ReMax Franchisor Defeats Tortious Interference Claim With Privilege Defense – IL 4th Dist.

The plaintiffs in Byram v. Danner, 2018 IL App (4th) 170058-U, sued after their planned purchase of a Remax real estate franchise imploded.  The plaintiffs missed an installment payment and the defendants responded by cancelling the agreement. Plaintiffs then filed a flurry of tort claims including fraud and tortious interference with contract.

Plaintiffs’ fraud count alleged the defendants lacked Remax authority to sell the franchise and hid this fact from the plaintiffs. The tortious interference claim asserted defendants bad-mouthed plaintiffs to certain agents, causing them to disassociate from plaintiffs.

The plaintiffs sought to recover their franchise fee, their first installment payment and unpaid commissions earned over a 16-month period. The trial court dismissed all of plaintiffs’ claims under Code Sections 2-615 and 2-619.  Plaintiffs appealed.

In finding the trial court properly jettisoned the fraud claim, the court noted that a valid cause of action for fraud requires (1) a false representation of material fact, (2) by a party who knows or believes it to be false, (3) with the intent to induce the plaintiff to act, (4) action by the plaintiff in reliance on the statement, and (5) injury to the plaintiff as a consequence of the reliance.

However, where a contractual provision negates one of the fraud elements, the fraud claim fails. Here, the underlying contract expressly conditioned defendants’ sale of the franchise on Remax accepting plaintiffs as a franchisee. This qualified language precluded plaintiffs from alleging that defendants misrepresented that they had authority from Remax to sell their franchise. (⁋ 43)

The appeals court also affirmed the trial court’s dismissal of plaintiffs’ tortious interference with prospective economic advantage claim.  To prevail on this theory, a plaintiff must plead and prove (1) his reasonable expectation of entering into a valid business relationship, (2) the defendant’s knowledge of the plaintiff’s expectancy, (3) purposeful interference by defendant that prevents plaintiff’s legitimate expectation from coming to fruition, and (4) damages to the plaintiff.

The ‘purposeful interference’ prong of the tort requires a showing of more than interference.  The plaintiff must also prove a defendant’s improper conduct done primarily to injure the plaintiff.  Where a defendant acts to protect or enhance his own business interests, he is privileged to act in a way that may collaterally harm another’s business expectancy.  Where a defendant invokes a privilege to interfere with a plaintiff’s business expectancy, the burden shifts to the plaintiff to show that the defendant’s conduct was unjustified or malicious.  (¶ 46)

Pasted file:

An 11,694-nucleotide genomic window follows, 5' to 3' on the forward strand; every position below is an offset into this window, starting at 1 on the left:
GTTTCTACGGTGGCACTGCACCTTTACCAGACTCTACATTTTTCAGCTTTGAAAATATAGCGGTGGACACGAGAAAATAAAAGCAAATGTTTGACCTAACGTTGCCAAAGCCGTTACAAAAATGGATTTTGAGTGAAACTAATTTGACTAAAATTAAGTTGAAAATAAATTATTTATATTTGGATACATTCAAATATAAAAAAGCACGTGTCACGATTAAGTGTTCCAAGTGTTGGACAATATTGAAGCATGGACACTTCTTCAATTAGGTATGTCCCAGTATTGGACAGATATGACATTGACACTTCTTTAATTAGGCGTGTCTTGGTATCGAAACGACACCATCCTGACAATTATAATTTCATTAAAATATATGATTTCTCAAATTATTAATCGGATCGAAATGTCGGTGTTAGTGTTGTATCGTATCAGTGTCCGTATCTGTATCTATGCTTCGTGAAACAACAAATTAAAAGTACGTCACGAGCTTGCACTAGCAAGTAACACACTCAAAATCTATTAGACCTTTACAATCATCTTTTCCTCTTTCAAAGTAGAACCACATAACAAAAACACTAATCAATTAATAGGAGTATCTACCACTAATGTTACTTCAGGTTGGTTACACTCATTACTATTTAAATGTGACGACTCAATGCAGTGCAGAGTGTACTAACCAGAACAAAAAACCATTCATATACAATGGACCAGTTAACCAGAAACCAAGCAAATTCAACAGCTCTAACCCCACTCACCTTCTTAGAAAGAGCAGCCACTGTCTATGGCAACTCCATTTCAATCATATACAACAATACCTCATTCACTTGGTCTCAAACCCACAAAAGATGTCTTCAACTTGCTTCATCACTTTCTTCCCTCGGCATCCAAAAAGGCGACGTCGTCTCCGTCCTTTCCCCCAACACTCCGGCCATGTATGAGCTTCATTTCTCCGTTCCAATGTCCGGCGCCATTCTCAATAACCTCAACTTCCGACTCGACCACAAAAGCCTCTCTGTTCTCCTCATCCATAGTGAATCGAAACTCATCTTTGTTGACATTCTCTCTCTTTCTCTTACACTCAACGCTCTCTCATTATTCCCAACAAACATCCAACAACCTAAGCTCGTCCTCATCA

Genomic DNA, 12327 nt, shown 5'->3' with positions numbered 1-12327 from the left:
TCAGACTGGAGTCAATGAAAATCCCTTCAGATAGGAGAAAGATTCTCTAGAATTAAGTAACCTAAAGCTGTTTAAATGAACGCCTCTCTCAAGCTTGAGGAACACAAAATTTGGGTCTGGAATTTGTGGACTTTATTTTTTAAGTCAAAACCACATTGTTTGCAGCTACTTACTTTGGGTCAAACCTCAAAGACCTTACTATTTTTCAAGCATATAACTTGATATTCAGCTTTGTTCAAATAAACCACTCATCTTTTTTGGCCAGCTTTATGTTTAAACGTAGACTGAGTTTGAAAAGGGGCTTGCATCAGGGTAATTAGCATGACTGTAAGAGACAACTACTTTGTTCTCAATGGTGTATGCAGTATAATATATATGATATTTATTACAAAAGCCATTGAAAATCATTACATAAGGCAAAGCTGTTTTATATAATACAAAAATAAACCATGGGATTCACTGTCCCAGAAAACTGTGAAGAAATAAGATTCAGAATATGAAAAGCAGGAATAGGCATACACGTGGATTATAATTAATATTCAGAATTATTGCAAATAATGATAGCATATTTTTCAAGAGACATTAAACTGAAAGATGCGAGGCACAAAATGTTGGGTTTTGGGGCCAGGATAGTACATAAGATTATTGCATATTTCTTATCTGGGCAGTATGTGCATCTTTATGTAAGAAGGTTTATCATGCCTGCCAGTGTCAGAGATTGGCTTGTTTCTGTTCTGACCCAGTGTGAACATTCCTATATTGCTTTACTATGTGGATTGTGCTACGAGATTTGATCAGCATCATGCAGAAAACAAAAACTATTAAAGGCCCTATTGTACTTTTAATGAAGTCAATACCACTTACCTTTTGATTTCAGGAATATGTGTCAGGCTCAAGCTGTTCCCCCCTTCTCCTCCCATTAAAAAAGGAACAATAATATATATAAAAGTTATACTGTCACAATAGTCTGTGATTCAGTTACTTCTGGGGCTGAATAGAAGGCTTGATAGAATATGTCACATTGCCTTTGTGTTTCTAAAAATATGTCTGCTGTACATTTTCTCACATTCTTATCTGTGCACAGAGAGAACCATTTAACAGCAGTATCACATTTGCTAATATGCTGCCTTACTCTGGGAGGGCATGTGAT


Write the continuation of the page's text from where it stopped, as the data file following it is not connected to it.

The Court found defendants’ actions were done to protect the future success of their real estate franchise and listings.  Since plaintiffs failed to plead any specific facts showing defendants’ intent to financially harm the plaintiffs, dismissal of the tortious interference count was proper.

The Court reversed the dismissal of plaintiff’s breach of contract claims, however. This was because the affidavit filed in support of defendant’s Section 2-619 motion didn’t qualify as affirmative matter.  An affirmative matter is any defense other than a negation of the essential allegations of the plaintiff’s cause of action.  Affirmative matter is not evidence a defendant expects to contest an ultimate fact alleged in a complaint.

Here, defendants’ Section 2-619 affidavit effectively plaintiffs’ allegations were “not true:” that defendants didn’t owe plaintiffs any commissions.  The Court found that a motion affidavit that simply denies a complaint’s material facts does not constitute affirmative matter. (¶¶ 56-59)

Afterwords:

Byram provides a useful summary of the relevant guideposts and distinctions between section 2-615 and 2-619 motions to dismiss. Where a supporting affidavit merely disputes plaintiff’s factual allegations, it will equate to a denial of the plaintiff’s allegations. Such an affidavit will not constitute proper affirmative matter than wholly defeats a claim.

The case also provides value for its discussion of the Darwinian privilege defense to tortious interference. When a defendant acts to protect herself or her business, she can likely withstand a tortious interference claim by a competitor – even where that competitor is deprived of a remedy.

Texas Arbitration Provision Sounds Death Knell For Illinois Salesman’s Suit Against Former Employer – IL ND

(“Isn’t that remarkable…..”)

The Plaintiff in Brne v. Inspired eLearning, 2017 WL 4263995, worked in sales for the corporate publisher defendant.  His employment contract called for arbitration in San Antonio, Texas.